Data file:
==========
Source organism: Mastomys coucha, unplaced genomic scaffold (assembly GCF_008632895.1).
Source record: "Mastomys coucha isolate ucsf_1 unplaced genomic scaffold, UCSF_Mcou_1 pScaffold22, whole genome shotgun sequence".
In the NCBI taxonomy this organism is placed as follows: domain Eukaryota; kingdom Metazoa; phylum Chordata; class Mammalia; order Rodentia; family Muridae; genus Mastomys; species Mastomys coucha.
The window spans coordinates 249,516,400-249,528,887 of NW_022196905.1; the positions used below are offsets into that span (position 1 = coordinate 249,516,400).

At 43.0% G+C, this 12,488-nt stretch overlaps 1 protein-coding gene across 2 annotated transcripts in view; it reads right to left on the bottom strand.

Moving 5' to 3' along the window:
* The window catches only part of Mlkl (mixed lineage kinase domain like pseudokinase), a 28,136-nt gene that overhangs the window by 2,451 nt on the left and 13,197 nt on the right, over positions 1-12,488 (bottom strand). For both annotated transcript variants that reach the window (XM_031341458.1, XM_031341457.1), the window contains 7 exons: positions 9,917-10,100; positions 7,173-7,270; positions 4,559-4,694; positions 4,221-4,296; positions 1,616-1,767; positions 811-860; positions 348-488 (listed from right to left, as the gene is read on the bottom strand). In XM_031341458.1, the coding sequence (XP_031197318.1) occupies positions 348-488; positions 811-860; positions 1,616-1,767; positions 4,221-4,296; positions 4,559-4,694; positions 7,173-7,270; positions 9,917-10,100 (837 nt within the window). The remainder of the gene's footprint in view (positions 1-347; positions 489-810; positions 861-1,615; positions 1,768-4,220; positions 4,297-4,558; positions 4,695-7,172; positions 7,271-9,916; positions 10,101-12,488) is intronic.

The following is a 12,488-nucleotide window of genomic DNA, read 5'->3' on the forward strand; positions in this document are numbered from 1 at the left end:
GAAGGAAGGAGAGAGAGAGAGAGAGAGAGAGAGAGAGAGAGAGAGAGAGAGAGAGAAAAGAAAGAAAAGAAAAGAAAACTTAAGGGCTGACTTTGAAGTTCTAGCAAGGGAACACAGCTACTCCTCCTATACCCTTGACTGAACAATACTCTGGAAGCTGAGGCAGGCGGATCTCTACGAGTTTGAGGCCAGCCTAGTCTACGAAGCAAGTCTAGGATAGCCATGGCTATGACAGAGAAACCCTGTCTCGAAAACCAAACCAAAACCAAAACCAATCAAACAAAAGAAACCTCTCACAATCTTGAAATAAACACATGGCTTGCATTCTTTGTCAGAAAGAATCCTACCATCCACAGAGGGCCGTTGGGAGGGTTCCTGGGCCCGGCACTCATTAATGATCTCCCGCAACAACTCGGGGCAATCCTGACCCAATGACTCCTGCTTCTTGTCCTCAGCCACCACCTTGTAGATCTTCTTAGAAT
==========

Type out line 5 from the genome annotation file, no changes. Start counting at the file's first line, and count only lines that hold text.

At 43.0% G+C, this 12,488-nt stretch overlaps 1 protein-coding gene across 2 annotated transcripts in view; it reads right to left on the bottom strand.